Thursday, December 22, 2005

Observations of a childless blogger

I am really enjoying my time here at home. As evidenced in my previous entry, I've been seeing every friend I have in the Twin Cities, and tomorrow I head to the northern suburbs to spend the holidays with my family. Exited to see them, I must confess.

I'm in a different coffee shop today. One of my favourite things about the US is that it is filthy with neighbourhood coffee shops and cafes that have free wireless internet. This particular one is in an area full of starter homes (1920's bungalows) that people in my relative generation have snatched up in an affordable housing frenzy. It's kind of near the Mississippi River, and it's full of cute little shops and restaurants that appeal to the average thirty-something with moderate disposable income and upwardly mobile tastes. This particular coffee shop seems to be the official meeting place for several Mommy/Daddy/Me groups, where the toddlers race cars and run around and build things with blocks and the parents try to have intelligent conversation whilst keeping one eye on the kids to ensure no one puts something metal in an outlet or bonks their head on the hard concrete floor.

Eavesdropping is one of my hobbies, and this is a great place to do this. Lots of people here don't know each other well, but they're trying to be nice to the parent/uncle/grandparent of the toddler their toddler is playing with. My conclusion: these poor people need to get out more.

I've fixated on one guy who has one volume of his voice (super-loud), and he has lots of lame opinions to express. (To be fair, many of the other grownups have stopped talking, since he's sucking all the air out of the place.) He looks like an extra in Yentl, if you cut the earlocks, replaced the yamulke with a newsboy cap, and the wool suit with wide-wale corduroys and a sweater vest. He has a donkey laugh, bless him, and he obviously has had some trouble fitting in in his life. When I first sat down, he was on about how British people are much more interesting than Americans. I came late, so not sure how he got on this topic, but it's all I can do not to jump in and give him my two cents. (They're not more interesting, they're just different. We're fat...they've got bad teeth. We read People, they read Heat. We say cookies, they say biscuits. Same story different day. And we both talk about the weather too much.) He's one of those typical guys who's decided that Europeans are better just because they're not from here. I'm here to tell you that's just not so. They're just like us, with different food and smaller cars. I'm sick of people who've never lived in Europe telling me how much better it is. Personally, I'm currently reveling in every dependable toilet flush and non-scalding shower, because I've not seen either of these in six months.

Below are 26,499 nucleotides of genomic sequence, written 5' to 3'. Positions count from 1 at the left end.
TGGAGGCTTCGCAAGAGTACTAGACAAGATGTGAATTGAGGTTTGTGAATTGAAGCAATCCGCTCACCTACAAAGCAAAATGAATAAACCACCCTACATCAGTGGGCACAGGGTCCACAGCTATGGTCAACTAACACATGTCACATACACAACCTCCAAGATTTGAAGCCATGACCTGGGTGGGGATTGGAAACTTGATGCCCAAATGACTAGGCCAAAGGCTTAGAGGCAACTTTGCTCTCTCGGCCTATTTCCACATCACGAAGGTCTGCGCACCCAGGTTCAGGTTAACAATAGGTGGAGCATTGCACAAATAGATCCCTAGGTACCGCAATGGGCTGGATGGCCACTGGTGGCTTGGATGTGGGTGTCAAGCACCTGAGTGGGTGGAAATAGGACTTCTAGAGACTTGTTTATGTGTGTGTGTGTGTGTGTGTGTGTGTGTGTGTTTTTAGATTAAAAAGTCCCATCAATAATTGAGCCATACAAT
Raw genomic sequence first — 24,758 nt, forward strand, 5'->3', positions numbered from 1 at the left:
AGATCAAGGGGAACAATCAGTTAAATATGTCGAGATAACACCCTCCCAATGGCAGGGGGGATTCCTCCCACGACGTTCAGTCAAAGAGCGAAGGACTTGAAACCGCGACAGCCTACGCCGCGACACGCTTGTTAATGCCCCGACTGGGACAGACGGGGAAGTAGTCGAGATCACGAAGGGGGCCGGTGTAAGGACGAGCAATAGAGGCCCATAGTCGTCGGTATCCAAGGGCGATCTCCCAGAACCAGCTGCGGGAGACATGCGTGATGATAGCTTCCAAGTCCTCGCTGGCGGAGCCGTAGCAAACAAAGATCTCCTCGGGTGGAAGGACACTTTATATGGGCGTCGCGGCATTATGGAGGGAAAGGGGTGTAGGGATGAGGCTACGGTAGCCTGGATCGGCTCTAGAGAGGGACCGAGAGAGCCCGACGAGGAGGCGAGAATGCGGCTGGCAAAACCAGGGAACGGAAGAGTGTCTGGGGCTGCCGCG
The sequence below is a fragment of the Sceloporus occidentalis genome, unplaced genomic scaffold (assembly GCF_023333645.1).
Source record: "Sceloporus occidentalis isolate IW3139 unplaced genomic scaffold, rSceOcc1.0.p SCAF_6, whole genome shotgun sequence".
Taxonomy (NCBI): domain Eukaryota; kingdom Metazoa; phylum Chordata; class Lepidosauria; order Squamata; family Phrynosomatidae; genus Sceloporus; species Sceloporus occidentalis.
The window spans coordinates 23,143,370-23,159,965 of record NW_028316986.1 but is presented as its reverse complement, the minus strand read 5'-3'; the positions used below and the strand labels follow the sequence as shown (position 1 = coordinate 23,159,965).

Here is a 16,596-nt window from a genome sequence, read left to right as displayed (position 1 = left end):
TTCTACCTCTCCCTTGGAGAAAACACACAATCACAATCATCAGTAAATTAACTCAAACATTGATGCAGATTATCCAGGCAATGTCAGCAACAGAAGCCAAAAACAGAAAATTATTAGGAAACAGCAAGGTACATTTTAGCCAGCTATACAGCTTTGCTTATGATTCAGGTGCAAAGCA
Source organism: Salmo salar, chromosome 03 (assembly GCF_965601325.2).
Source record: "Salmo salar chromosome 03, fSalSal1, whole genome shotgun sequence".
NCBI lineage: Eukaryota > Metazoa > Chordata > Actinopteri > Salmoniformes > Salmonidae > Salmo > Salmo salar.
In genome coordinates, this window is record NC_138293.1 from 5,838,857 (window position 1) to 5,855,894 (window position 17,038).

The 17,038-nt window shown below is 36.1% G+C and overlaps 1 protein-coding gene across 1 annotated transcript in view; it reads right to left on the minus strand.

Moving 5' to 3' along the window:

I'm naming this guy Lenny. Lenny is now reading Thomas the Tank Engine. It's a story about wanting to travel and see the world. He's using voices (that all sound like Droopy Dog.) He's making his child do the alphabet dance. The kids are named Arlo and Miles. Arlo seems to have a little crush on me, as he keeps coming over and giving me a big shy-boy smile. I hope Arlo grows up with more nuance than his dad.

Lenny is now talking about tea. Please stop talking about tea, Lenny. The Brits drink tea, but that doesn't make it holy. It is just an alternative to coffee.

OOOH! Now it's all about Boxing Day. Hmmmm...what next? Will we talk of bumbershoots? Will Arlo say zed instead of zee in his alphabet dance? Perhaps he'll tell us he prefers roundabouts to stoplights?

I think it's time to move on. I'll try another coffee shop and see what they're talking about there.

1 comment:

Pam said...

How much did this make me laugh? SO much. SO VERY MUCH. :)